The announcement was made early this morning after consultation with the Northern Territory Chief Minister Adam Giles, who issued a statement saying he was 'shocked and disgusted' and calling for a Royal Commission.
The Commission will be conducted jointly with the Northern Territory Government and examine how the incidents came about with a view to exposing the culture of mistreatment that occurred in the various detention centres, including the Don Dale detention centre which is at the centre of the allegations.
Malcolm Turnbull labelled the incidents a "shocking state of affairs" and has explained that the commission will be established as soon as possible by the Federal Attorney-General.
Indigenous Labor Senator Pat Dodson has congratulated the Prime Minister on the announcement and labelled the abuse of inmates a matter of "utter shame".
"The fact young people have been treated in this manner obviously shows there's no concept of the duty of care which is a principle matter highlighted in the royal commission into Aboriginal deaths in custody," he told the ABC.
This footage shows fourteen-year-old Jake Roper, who escaped from his cell and was illegally taken to the adult prison. The next day he is returned to Don Dale Youth Detention Centre, hooded and handcuffed.
Senator Dodson has also called for the Northern Territory Attorney General to stand down in the meantime as "the person responsible for the oversight of these duties and responsibilities".
"These kids have been subject to this torture and mistreatment since 2010 basically, and some of them repeatedly, and you can't allow the people who have been in charge of this ... to remain in charge."
The former commissioner into Aboriginal deaths in custody has called for bipartisan support and for issue of incarceration to be further discussed by the Council of Australian Governments.
The Four Corners footage
Six boys held in isolation cells were allegedly tear gassed at a juvenile detention centre in the Northern Territory.
The ABC program Four Corners has obtained footage of the 2014 incident at Don Dale Youth Detention Centre in Darwin which was broadcast on Monday night, showing boys were locked in their cells at the time.
The boys can be seen looking frightened and trying to cover themselves from the tear gas.
After being sprayed they were then taken outside, shackled and doused with a fire hose.
One boy is heard saying: “I can’t breathe!”
Northern Territory authorities had described the incident as a riot and claimed multiple boys had escaped their cells.
The NT government had praised the guards at the time for acting appropriately.
"I congratulate again, and place my support behind, the staff who made this decision. The staff worked hard, Fluffy the Alsatian worked hard and, as far as we are concerned, it was a problem that was solved quickly," NT Corrections Minister John Elferink told Parliament.
The Former Aboriginal and Torres Strait Islander Social Justice Commissioner Tom Calma said there is cause for concern.
"Last year when the news broke it was portrayed very differently to what we see on the vision,” he said.
“To think that in today's modern society that we have centres like the Don Dale centre, where people get put into solitary confinement, and that they treat them the way they've been treated... it’s very concerning."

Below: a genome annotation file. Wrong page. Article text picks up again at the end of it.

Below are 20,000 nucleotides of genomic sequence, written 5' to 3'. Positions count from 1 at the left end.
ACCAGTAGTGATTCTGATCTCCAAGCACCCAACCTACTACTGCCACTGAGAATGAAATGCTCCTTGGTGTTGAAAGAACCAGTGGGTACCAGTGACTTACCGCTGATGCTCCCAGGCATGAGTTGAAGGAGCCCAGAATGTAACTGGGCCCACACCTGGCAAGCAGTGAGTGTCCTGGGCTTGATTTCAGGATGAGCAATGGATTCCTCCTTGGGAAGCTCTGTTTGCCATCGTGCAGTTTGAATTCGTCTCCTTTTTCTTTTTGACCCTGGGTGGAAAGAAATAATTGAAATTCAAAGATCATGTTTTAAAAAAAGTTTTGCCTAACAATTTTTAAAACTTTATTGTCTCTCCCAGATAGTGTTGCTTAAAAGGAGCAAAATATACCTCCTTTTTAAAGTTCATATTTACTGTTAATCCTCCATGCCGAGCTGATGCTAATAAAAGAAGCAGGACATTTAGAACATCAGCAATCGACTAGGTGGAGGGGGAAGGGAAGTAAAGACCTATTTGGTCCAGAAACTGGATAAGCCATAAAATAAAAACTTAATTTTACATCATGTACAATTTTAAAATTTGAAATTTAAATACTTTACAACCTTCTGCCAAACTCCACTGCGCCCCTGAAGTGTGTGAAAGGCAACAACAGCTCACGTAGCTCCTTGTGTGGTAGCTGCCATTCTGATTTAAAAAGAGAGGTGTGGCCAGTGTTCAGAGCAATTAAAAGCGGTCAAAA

Some of the traumatised boys have spoken about enduring horrific conditions and punishments, with reports children as young as 13-years-old had been put into solitary confinement while living at the facility.
A group of lawyers helped blow the whistle on the Don Dale facility when they toured it in 2014.
The CEO of the North Australian Aboriginal Justice Agency (NAAJA) Priscilla Collins was among the group who noticed boys were being kept in isolation, and described the scene as “shocking.”
"They took us into this room, brick walls, no light, no air conditioning. You could hear sounds, and I asked 'are there people in there?' They said ‘yeah they're the youths,’" she recalled.
When asked about the teargassing incident, she said they found the news disturbing and that it pointed to a lack of appropriate training for the staff.
“I understand the situation at that time was not a good one, but surely the prison officers based at juvenile detention centres are specifically trained to deal with youth and they should have handled that incident in a better way.”
NAAJA says that poor facilities are the result of a lack of funding for the NT Department of Corrections, and a lack of willingness by the government to increase funding.
“It [Don Dale] is not even set up as a detention centre. There were fans on pedestals, extension cords all over the place…I was like, I have no idea what you think a detention centre looks like but this isn’t it,” she said.
This video shows footage of 13 year old Dylan Voller being knocked to the ground by a guard after refusing to end a phone call, as other inmates watch on.
“70 per cent of those youths are on remand, and haven't actually been sentenced to the detention centre."
Mr Calma, who has championed Indigenous causes for more than 40 years, said the solution to reducing the prison population lies in working with the community to make sure crimes aren’t committed in the first place.
“Unfortunately around the nation we don't see enough effort being put into the prisons to prepare them for their release," said Mr Calma.
“By and large we know that anyone who goes into youth detention there’s a high proportion of those that will go on to adult incarceration.”
“The federal government has actually had a senate inquiry into justice reinvestment, and have come up with a whole list of recommendations on that program. But what we’re seeing is that report sitting on the book shelves and it hasn’t been implemented,” said Mr Calma.